Franklin Pierce The American Presidents Series: The 14th President, 1853-1857

The American Presidents

Michael F. Holt; Arthur M. Schlesinger, Jr., and Sean Wilentz, General Editors

Times Books

0805087192

9780805087192

Hardcover

176 Pages

$25.00

CAD29.00

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Charming and handsome, Franklin Pierce of New Hampshire was drafted to break the deadlock of the 1852 Democratic convention. Though he seized the White House in a landslide against the imploding Whig Party, he proved a dismal failure in office.

Michael F. Holt, a leading historian of nineteenth-century partisan politics, argues that in the wake of the Whig collapse, Pierce was consumed by an obsessive drive to unify his splintering party rather than the roiling country. He soon began to overreach. Word leaked that Pierce wanted Spain to sell the slave-owning island of Cuba to the United States, rousing sectional divisions. Then he supported repeal of the Missouri Compromise, which limited the expansion of slavery in the west. Violence broke out, and "Bleeding Kansas" spurred the formation of the Republican Party. By the end of his term, Pierce's beloved party had ruptured, and he lost the nomination to James Buchanan.

In this incisive account, Holt shows how a flawed leader, so dedicated to his party and ill-suited for the presidency, hastened the approach of the Civil War.

REVIEWS

Praise for Franklin Pierce

"This is a valuable book . . . Holt gives Pierce his due as a politician serving in fractious times and as a man pulling against the swells of a difficult life."—Mike Pride, The Telegraph (Nashua)
 
"Holt creates a solid portrait of both man and President. Pierce, a New Englander known for his charm and good looks, traditionally ranks as one of our nation's worst leaders. Holt does not dispel or challenge any previous assessments but rather tries to explain the pre-Civil War President's actions. Holt's thesis is that Pierce's obsession with the Democratic Party and priority of party over country in the tumultuous 1850s in fact damaged his party and pushed the country more quickly toward war . . . Recommended for high school and undergraduate readers and all libraries stocking this series."—Leslie A. Lewis, Duquesne University Library, Pittsburgh, Pennsylvania, Library Journal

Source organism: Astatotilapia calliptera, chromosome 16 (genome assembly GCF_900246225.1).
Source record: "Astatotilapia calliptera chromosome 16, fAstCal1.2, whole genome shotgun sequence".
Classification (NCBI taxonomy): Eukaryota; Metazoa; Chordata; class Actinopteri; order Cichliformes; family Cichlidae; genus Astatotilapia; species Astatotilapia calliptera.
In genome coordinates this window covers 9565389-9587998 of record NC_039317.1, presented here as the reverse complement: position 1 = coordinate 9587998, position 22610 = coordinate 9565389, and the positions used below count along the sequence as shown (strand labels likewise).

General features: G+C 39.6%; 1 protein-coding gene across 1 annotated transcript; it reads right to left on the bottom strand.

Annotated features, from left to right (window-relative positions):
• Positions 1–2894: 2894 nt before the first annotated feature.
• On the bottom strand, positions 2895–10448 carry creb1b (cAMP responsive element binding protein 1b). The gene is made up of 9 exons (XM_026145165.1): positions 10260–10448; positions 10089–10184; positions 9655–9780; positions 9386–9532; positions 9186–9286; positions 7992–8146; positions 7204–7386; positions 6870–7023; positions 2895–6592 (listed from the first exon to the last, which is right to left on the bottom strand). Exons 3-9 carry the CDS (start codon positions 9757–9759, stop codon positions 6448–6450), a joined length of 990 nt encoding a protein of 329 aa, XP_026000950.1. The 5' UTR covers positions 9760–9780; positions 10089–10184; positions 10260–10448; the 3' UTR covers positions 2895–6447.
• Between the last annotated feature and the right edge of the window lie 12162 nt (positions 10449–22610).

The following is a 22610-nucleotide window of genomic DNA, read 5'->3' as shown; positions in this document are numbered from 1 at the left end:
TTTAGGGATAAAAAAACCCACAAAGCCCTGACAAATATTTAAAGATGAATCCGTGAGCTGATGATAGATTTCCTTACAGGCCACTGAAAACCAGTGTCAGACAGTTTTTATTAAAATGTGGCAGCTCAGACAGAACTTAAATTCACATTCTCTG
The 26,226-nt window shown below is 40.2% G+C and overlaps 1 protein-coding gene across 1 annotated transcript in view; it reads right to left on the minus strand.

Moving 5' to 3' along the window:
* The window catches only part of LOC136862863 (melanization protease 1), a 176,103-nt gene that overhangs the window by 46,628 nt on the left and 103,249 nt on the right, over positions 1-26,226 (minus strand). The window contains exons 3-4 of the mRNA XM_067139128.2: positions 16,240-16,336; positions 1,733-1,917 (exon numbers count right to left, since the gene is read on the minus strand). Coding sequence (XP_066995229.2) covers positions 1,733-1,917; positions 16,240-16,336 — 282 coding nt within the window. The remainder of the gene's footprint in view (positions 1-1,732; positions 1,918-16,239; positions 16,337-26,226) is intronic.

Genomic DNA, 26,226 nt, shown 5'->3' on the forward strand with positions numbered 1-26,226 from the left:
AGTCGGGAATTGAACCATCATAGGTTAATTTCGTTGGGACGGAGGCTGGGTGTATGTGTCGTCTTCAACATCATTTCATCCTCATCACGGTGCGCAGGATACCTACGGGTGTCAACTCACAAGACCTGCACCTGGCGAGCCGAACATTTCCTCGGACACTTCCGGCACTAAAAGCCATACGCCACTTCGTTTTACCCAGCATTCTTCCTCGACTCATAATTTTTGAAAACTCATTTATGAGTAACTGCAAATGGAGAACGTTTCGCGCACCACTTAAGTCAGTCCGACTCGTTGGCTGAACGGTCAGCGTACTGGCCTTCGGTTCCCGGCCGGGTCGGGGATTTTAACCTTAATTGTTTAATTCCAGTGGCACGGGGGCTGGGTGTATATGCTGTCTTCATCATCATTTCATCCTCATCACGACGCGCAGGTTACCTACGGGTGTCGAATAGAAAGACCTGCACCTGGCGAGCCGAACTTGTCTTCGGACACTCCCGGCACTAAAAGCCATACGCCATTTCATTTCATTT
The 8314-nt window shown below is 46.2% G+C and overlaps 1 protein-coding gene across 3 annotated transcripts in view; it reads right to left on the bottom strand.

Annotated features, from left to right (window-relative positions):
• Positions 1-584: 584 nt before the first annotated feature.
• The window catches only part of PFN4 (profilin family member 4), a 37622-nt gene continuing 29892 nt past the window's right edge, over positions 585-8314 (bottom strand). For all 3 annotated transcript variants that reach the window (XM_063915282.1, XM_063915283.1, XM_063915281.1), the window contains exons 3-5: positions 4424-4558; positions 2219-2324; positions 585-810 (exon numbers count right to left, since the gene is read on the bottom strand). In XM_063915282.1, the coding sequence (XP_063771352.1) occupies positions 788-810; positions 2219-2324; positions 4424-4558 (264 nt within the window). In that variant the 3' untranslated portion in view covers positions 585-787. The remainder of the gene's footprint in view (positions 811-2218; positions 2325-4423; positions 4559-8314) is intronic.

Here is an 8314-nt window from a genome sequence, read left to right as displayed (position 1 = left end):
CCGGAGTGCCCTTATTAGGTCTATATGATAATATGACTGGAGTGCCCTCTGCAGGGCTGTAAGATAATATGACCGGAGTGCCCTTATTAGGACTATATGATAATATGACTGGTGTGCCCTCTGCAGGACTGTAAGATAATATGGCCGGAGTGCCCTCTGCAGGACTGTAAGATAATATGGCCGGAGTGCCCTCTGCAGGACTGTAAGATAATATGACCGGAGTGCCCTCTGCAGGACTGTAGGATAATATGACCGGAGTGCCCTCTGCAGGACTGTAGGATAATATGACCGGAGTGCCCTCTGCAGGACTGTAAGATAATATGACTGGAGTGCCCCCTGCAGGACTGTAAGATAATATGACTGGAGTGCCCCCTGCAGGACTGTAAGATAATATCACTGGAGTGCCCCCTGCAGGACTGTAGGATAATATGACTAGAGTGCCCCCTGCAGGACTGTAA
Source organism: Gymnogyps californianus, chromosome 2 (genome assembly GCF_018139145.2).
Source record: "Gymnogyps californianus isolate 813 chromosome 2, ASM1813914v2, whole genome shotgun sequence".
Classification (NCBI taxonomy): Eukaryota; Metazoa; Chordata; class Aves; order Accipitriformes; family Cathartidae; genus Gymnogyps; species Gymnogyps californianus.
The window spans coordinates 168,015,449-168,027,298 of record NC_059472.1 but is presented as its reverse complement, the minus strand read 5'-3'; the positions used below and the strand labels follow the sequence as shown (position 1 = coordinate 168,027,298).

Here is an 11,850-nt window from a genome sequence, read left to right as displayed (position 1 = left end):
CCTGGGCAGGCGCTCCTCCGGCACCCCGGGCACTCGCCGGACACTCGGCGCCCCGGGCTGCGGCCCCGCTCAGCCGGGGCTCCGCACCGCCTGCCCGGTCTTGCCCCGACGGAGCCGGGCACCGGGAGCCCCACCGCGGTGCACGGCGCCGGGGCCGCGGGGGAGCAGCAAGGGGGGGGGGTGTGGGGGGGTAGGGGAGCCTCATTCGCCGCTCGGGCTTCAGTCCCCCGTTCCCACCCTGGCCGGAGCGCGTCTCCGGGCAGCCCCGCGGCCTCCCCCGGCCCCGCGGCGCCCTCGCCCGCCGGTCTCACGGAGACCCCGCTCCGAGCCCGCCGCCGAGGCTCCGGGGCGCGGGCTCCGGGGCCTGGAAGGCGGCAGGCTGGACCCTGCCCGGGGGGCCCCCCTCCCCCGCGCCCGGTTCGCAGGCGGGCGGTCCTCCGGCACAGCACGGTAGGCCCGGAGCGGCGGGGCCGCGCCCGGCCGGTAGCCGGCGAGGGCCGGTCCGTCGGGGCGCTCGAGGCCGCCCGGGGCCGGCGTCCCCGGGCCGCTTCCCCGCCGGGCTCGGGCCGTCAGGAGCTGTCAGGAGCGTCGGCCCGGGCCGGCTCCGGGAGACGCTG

"Handsome and athletic, [Pierce]’d been a state representative at 24, a congressman at 29, a one-term U.S. senator at 34, and was New Hampshire’s leading Democrat when he became the first dark-horse candidate to secure the presidency in 1852. With congressional, state-legislative, and governorship majorities, the Democrats were riding high, and Pierce aimed to keep it that way. He chose cabinet members to represent the party’s factions and crafted his domestic policy to quash divisive squabbles. But his era’s big issue was slavery. He backed the Kansas-Nebraska Act, arguing that it nullified all previous limitations on the extension of slavery, and stood by during subsequent terrorism in Kansas on the grounds that the Constitution barred the president from intervening. Despite foreign-policy successes and a squeaky-clean administration, he wasn’t nominated for a second term because Kansas-Nebraska, foreboding all too well what lay ahead, fractured his beloved party. Another excellent American Presidents series volume."—Ray Olson, Booklist

"Holt writes well, delivering a lively, opinionated account of a president who served in turbulent times and did not improve matters. This is an admirable addition to the already admirable American Presidents series."—Publishers Weekly

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BOOK EXCERPTS

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1

A Precocious Start

Franklin Pierce was born on November 23, 1804, in Hillsborough, New Hampshire. He was the sixth child of Anna Kendrick Pierce and General Benjamin Pierce, who also had a daughter from a previous marriage. Pierce later described his mother as affectionate and endlessly forgiving of his youthful hijinks, but it was his far sterner father, the most influential man in Hillsborough County, who had the greater impact on him. A native of Chelmsford, Massachusetts, Benjamin Pierce had enlisted in the Continental army as a teenager as soon as he heard about the fighting

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ABOUT THE AUTHOR

  • Michael F. Holt; Arthur M. Schlesinger, Jr., and Sean Wilentz, General Editors

  • Michael F. Holt is the Langbourne M. Williams Professor of American History at the University of Virginia. He is the author of six books, including the award-winning The Rise and Fall of the American Whig Party and By One Vote: The Disputed Presidential Election of 1876. He lives in Charlottesville, Virginia.

  • Sean Wilentz Denise Applewhite
    Sean Wilentz
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